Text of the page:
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Second Season: Pass Skiing

Second Season: Pass Skiing

Features
By Doug Sabanosh
posted: 08/06/2003

When you're addicted to skiing, the saddest day of the year is when the lifts at your favorite resort stop spinning for the season. There is a cure for these summertime blues, but you have to earn your medicine by lacing up your boots, shouldering your backpack and heading upslope. The rewards? Not only do you get a workout and the satisfaction of earning your turns, you'll feel like a bad-ass, too. Best of all, you don't have to buy a lift ticket. Here are two prime pass-skiing options in Colorado, but there are many more, perhaps as close as a hike up the peaks in your region.

Loveland Pass has plenty of snow-covered terrain that is easily accessible for spring and summer skiing. There is a parking area just off Route 6 atop the Continental Divide, where tourists stop to gawk at the Rocky Mountain views. For skiers, it's the perfect place to gear up before hiking along the ridge to several snowfields that offer great late-season turns.

A relatively easy hike east on the Continental Divide toward Grizzly Peak (13,427 feet) brings skiers to approximately 1,000 vertical feet of often luscious corn snow on the south face of the Divide, toward A-Basin. Depending on the time of year, the snowfield can stretch to the road below—perfect for hitch-hiking or leaving a car to shuttle your crew back up to the ridge. The wide-open run is moderate, with some steep grades located on either side. More daring skiers can hike two miles to Grizzly Peak, while others can drop off the less-demanding south face of the Divide or head north one mile to 13,234-foot Sniktau Peak.

The hike is gorgeous. Views of sky-scraping Grizzly Peak, Torreys Peak and Grays Peak dominate, while budding trees and fresh flowers bloom in a rainbow of colors.

Arrive in the morning before afternoon thuderstorms roll through, while the snow is still relatively firm. Hit it too early and fall victim to icy, bumpy conditions that will plant you on your backside. Get there too late and you'll slosh through snow that resembles New England clam chowder. Don't be surprised if you share space with other snowriders enjoying the easy-accessed corn or hitting a custom-built kicker on the bottom half of the snowfield. The south face is the most popular spot. One run down and you'll see why.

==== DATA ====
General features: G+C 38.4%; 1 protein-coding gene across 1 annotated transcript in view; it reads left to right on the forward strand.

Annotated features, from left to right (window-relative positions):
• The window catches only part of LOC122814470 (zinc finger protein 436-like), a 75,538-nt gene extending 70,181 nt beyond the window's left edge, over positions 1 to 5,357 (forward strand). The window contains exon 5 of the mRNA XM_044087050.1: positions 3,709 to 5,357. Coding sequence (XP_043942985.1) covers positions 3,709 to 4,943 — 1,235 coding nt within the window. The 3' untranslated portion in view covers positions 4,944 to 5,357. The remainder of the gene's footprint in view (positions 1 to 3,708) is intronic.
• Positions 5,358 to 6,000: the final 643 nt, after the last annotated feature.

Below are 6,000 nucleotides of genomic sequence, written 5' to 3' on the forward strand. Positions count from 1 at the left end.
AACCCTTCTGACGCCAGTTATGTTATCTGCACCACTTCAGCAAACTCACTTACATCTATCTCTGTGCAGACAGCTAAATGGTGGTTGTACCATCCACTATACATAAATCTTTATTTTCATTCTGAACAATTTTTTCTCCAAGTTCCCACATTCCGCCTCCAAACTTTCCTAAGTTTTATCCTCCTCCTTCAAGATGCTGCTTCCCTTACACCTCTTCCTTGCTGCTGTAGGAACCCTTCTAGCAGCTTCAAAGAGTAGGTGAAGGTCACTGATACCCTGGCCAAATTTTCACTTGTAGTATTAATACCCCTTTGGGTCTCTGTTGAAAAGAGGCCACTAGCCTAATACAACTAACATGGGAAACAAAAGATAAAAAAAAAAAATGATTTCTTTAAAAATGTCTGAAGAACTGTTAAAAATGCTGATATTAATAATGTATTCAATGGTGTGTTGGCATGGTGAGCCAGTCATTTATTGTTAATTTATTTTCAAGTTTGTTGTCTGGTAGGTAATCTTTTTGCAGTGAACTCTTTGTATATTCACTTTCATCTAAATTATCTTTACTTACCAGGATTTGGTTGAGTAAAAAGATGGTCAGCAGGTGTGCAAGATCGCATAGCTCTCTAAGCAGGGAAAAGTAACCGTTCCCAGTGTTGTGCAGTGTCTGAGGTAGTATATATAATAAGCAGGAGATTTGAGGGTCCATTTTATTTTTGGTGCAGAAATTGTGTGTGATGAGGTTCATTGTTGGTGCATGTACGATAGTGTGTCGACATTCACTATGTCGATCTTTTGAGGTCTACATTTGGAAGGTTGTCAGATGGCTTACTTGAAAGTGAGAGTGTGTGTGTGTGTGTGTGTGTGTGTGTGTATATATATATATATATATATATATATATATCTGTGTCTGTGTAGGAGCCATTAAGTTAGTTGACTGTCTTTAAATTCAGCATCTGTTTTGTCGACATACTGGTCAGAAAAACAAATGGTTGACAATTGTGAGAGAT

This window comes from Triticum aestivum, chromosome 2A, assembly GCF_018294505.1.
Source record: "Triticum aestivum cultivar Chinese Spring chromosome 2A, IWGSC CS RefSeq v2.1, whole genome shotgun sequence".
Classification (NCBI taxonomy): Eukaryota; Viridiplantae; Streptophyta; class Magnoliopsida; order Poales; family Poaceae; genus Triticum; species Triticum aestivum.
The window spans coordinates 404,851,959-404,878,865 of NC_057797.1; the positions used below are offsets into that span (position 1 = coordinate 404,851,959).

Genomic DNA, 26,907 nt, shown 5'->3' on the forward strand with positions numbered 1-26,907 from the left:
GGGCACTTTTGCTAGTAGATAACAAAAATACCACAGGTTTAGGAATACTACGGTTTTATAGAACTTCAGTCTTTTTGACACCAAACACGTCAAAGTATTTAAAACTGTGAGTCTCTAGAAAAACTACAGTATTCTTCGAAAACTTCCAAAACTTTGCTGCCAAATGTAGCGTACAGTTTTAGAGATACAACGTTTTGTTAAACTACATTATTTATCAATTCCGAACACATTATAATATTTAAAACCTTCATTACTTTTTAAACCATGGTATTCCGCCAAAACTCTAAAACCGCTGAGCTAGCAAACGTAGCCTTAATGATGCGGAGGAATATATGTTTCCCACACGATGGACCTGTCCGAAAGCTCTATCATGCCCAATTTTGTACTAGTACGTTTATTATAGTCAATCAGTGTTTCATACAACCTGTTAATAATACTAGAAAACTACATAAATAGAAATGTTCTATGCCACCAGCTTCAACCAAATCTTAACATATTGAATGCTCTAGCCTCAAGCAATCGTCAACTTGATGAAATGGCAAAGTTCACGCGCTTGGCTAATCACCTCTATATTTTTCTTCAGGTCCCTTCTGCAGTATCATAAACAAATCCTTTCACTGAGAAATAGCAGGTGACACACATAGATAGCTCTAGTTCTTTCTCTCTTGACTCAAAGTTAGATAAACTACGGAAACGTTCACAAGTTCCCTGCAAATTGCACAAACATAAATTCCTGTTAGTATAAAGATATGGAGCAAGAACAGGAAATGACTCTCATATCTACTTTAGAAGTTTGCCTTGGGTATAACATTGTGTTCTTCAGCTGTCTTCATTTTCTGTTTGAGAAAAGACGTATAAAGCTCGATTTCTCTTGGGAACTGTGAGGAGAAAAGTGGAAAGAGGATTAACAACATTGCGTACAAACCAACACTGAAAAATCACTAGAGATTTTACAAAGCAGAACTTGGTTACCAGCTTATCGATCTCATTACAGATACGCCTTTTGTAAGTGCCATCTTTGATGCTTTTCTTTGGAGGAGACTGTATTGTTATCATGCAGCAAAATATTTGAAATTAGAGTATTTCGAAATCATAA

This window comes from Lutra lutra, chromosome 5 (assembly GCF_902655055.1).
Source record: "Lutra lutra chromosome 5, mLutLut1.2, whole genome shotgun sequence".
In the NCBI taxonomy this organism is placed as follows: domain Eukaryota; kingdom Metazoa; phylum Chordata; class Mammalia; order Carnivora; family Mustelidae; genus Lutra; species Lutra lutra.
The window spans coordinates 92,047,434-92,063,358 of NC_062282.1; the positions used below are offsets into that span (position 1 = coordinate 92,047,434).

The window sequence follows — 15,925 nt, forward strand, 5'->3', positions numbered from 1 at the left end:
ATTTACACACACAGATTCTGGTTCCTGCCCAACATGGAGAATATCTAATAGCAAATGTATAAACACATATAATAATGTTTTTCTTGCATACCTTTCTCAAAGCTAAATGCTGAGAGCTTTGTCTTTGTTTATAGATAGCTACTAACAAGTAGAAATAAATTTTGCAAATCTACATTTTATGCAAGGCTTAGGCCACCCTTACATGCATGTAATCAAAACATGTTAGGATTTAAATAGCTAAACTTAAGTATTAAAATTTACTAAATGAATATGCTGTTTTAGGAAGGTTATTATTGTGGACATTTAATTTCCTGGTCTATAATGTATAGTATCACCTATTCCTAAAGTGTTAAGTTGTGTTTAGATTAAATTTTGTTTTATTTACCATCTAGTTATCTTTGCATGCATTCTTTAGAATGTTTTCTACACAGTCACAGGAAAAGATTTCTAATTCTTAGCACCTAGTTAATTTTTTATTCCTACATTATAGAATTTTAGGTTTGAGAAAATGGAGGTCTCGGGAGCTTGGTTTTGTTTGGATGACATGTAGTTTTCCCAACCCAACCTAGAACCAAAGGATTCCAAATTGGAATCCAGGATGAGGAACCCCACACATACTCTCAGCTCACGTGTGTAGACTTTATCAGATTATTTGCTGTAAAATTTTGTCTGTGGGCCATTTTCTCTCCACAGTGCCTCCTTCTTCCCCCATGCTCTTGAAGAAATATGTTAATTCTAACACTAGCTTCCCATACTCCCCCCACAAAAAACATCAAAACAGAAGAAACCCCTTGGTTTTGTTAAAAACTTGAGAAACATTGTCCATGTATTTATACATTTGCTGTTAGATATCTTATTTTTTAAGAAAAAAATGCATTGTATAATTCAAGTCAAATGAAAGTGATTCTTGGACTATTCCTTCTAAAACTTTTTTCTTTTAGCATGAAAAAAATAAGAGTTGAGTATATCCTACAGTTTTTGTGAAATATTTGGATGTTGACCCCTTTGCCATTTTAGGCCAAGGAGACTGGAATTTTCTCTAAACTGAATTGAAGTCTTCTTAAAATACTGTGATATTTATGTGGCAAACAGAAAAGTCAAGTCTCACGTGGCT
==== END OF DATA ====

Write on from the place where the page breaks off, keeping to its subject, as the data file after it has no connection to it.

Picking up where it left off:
Not your average ski destination, Rocky Mountain National Park is one of the most beautiful places where you'll ever make turns. Located north of Estes Park, Colo., the park offers snowfields that serve up awesome spring corn. The best part? There's little hiking. Most of the snowfields are at or near the top of access roads and highway passes.

For easy access, follow Trail Ridge Road out of Estes Park to its high point atop Iceberg Pass (you can spot the snow from Trail Ridge Road, then follow your nose). There, you can park on the side of the road and access whichever snowfield you choose. The Park offers a European-like open-boundary policy: You can ski what you see. Another spot to try is the defunct Hidden Valley ski area, located within the park. It offers skiers cut trails and plenty of vertical. Most of the terrain is accessed by Trail Ridge Road, too, so the hike is relatively short.

Freedom is the name of the game. You determine how far you want to hike by the distance you ski down the snowfield. Only want to hike 100 feet? Then ski 100 feet and hike back up. Early in the season, the snow can lead clear to the road, making it easy to loop back to the top.

Some bushwhacking may be required, as the snowfields aren't all accessed by trails. Be respectful of the occasional elk herd and big-horned sheep grazing the high country.

Also, be careful where you step, because many mountain flowers are in spring bloom. As always, be aware that alpine weather can change without warning. —Doug Sabanosh

Details
What to pack: ski gear, hiking boots, lightweight ski pants, gloves, sunglasses, sunscreen, cell phone, plenty of water, first-aid kit and waterprooof windbreaker. Also, pack a warm coat, in case the weather turns nasty. Climb in your hiking boots. Avalanche danger is low in early summer, but check at a local ski shop before heading out.

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